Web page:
In a Euclidean ascending hierarchical clustering (
, Ward’s method), the usual method for allocating a supplementary object to a cluster is based on the geometric distance from the object-point to the barycenter of the cluster. The main drawback of this method is that it does not take into consideration that clusters differ as regards weights, shapes and dispersions. Neither does it take into account successive dichotomies of the hierarchy of classes. This is why we propose a new ranking rule adapted to geometric data analysis that takes the shape of clusters into account. From a set of supplementary objects, we propose a strategy for assigning these objects to clusters stemming from an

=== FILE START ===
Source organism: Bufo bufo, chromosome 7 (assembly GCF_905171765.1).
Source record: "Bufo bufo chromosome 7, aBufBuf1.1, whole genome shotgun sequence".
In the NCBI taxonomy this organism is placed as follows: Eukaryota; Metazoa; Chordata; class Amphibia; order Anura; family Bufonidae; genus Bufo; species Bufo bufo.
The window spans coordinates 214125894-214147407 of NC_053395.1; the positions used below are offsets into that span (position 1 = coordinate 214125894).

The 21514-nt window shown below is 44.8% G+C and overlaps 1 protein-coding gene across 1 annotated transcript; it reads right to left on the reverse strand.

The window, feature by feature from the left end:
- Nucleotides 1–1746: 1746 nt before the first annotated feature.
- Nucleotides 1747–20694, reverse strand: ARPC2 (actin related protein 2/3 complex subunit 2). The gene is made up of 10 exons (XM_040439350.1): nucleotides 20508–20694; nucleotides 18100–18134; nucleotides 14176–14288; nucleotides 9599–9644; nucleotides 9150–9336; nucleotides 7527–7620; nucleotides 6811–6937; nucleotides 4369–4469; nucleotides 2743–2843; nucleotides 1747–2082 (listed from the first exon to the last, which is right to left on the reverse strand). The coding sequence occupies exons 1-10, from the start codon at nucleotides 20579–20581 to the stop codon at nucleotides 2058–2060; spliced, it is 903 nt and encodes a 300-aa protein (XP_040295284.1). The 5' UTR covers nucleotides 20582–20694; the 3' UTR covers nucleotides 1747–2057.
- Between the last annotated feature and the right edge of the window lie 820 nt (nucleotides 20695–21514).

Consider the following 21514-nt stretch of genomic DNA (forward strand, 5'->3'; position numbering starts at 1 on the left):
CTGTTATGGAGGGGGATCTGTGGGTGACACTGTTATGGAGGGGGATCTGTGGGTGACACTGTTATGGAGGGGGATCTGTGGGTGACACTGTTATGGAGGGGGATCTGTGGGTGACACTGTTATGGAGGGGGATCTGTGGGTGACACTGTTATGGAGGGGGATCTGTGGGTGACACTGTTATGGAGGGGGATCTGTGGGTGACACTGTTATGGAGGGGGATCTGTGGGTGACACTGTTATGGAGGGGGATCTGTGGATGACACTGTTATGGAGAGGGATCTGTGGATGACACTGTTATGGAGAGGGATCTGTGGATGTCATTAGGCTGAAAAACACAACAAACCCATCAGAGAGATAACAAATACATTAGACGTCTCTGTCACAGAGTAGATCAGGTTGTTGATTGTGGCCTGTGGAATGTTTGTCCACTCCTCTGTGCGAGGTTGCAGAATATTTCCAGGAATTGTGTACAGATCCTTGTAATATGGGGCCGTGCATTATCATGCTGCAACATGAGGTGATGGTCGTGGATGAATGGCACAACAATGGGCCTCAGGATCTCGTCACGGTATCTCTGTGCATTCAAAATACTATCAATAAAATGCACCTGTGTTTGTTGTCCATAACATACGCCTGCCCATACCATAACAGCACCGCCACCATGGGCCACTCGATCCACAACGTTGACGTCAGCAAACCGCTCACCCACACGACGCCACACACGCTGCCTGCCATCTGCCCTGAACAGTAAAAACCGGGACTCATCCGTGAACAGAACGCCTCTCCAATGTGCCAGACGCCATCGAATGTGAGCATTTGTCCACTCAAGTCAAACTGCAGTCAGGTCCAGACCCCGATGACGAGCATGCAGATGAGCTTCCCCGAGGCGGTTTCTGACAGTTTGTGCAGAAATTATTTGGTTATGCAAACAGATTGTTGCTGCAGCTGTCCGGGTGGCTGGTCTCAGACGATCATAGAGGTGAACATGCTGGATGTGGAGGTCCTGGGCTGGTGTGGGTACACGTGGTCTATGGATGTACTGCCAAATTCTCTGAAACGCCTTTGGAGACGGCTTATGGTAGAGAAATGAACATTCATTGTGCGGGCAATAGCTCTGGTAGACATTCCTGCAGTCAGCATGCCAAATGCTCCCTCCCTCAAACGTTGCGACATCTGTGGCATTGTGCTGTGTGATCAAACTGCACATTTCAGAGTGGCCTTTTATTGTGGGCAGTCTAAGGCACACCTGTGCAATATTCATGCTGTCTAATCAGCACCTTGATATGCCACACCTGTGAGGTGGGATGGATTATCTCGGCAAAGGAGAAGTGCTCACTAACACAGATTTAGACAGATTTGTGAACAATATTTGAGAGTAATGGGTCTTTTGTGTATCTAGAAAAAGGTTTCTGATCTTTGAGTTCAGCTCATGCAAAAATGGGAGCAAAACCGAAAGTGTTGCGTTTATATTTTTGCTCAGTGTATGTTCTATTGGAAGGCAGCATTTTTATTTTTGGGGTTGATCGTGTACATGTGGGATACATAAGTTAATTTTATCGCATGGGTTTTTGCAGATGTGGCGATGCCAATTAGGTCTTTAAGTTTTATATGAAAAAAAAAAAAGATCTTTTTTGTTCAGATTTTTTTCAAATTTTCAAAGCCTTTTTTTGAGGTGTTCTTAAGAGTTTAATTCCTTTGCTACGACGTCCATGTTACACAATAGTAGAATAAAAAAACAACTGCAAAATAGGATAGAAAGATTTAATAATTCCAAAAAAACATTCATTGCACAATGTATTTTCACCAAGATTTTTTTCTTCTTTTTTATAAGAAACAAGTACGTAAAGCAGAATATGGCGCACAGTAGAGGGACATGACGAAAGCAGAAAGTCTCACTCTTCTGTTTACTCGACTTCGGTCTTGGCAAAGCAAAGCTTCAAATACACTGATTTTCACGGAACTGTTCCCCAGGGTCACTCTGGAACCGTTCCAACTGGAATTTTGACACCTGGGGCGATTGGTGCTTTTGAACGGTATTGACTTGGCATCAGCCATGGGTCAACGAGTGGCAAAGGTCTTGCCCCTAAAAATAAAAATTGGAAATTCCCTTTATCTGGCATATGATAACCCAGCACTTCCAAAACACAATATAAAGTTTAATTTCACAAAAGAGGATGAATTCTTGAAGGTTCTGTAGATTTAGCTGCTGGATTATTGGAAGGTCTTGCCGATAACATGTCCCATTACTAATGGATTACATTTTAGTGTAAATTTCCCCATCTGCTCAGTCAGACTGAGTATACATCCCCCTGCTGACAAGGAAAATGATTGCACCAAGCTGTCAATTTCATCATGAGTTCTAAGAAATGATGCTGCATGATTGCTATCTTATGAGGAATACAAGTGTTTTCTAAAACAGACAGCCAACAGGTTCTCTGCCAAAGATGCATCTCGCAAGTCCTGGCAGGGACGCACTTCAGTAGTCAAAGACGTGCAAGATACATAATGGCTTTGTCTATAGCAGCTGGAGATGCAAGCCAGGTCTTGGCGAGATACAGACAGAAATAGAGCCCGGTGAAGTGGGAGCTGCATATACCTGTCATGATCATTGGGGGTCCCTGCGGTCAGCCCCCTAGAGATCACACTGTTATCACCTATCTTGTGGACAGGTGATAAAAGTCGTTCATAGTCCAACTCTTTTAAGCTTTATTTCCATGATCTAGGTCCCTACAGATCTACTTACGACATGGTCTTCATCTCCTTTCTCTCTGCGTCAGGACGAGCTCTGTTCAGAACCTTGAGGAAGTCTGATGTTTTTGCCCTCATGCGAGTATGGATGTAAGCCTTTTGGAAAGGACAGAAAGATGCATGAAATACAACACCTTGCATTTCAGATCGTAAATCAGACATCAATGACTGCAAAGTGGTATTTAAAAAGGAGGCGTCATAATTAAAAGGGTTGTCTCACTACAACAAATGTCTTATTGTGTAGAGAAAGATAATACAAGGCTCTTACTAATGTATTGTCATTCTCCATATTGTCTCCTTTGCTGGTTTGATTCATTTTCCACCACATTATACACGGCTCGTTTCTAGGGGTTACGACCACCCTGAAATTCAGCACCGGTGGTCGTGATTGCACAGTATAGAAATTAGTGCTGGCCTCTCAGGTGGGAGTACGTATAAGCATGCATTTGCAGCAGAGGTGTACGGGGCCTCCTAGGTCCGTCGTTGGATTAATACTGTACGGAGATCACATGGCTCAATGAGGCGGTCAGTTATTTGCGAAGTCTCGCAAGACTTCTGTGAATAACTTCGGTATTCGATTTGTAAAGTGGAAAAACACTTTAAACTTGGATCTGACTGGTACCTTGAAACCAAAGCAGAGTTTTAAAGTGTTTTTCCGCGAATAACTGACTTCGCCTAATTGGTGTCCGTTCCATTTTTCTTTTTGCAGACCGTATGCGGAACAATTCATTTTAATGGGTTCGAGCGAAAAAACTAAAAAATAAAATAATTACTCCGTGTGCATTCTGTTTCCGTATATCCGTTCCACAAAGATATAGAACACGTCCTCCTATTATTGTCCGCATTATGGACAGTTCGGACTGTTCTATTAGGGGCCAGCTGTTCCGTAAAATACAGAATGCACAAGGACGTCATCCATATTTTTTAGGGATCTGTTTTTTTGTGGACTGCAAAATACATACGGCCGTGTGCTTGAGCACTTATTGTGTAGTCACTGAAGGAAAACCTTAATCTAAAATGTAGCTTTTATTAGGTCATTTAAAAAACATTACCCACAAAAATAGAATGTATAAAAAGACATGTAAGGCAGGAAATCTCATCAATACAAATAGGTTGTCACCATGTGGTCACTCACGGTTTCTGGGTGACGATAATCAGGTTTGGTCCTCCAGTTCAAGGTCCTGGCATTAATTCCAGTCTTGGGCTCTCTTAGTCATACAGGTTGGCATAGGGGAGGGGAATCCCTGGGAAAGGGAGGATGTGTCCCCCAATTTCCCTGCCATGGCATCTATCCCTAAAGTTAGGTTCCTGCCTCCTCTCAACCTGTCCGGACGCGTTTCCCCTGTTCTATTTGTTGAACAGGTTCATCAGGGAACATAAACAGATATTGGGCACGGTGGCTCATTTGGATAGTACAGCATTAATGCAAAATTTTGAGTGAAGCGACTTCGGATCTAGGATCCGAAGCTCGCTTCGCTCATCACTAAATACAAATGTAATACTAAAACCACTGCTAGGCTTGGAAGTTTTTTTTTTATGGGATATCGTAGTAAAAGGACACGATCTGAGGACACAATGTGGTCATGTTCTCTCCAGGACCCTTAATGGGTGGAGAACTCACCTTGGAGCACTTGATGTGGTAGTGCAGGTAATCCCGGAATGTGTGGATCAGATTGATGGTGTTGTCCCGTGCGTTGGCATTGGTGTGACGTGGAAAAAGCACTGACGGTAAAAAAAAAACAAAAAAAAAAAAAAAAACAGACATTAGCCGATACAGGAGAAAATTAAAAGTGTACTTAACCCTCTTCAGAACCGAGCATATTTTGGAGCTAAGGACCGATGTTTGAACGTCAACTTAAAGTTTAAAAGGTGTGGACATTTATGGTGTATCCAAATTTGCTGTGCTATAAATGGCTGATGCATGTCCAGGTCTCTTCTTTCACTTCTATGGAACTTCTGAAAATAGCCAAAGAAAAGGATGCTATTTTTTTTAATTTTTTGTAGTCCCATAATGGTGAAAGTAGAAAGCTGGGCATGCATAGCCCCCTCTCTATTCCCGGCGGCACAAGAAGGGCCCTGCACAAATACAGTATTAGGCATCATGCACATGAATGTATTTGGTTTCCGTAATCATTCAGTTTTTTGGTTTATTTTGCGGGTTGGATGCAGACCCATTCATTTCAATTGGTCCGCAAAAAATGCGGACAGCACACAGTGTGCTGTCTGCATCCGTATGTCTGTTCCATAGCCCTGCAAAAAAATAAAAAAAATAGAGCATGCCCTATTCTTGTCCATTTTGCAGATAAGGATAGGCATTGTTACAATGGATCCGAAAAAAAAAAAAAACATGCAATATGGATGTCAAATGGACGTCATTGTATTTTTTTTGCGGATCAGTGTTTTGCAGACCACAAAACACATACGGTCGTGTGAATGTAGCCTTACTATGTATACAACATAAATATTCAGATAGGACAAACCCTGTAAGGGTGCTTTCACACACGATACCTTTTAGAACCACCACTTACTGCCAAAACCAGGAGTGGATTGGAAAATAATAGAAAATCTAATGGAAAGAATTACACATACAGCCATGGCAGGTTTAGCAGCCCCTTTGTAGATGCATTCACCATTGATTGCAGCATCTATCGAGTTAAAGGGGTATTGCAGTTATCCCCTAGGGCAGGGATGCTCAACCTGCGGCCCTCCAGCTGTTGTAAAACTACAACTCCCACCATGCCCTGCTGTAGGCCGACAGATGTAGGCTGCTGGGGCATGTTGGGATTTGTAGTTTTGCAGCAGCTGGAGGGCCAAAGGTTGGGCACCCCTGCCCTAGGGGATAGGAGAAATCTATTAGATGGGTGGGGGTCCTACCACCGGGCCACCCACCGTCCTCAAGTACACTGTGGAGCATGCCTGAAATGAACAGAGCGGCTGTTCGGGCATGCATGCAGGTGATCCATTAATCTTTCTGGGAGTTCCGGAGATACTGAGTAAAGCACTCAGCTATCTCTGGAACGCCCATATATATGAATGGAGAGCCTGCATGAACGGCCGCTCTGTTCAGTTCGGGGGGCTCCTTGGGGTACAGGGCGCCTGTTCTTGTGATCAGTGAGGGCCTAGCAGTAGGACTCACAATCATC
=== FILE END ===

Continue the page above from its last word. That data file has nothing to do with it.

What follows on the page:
. The idea is to assign supplementary objects at the local level of a node to one of its two successors until a cluster of the partition under study is reached. We define a criterion based on the ratio of Mahalanobis distances from the object–point to barycenters of the two clusters that make up the node.
We first introduce the principle of the method, and we apply it to a barometric survey carried out by the
on various components of trust among French citizens. We compare the evolution of clusters of individuals between 2009 and 2012 then 2013.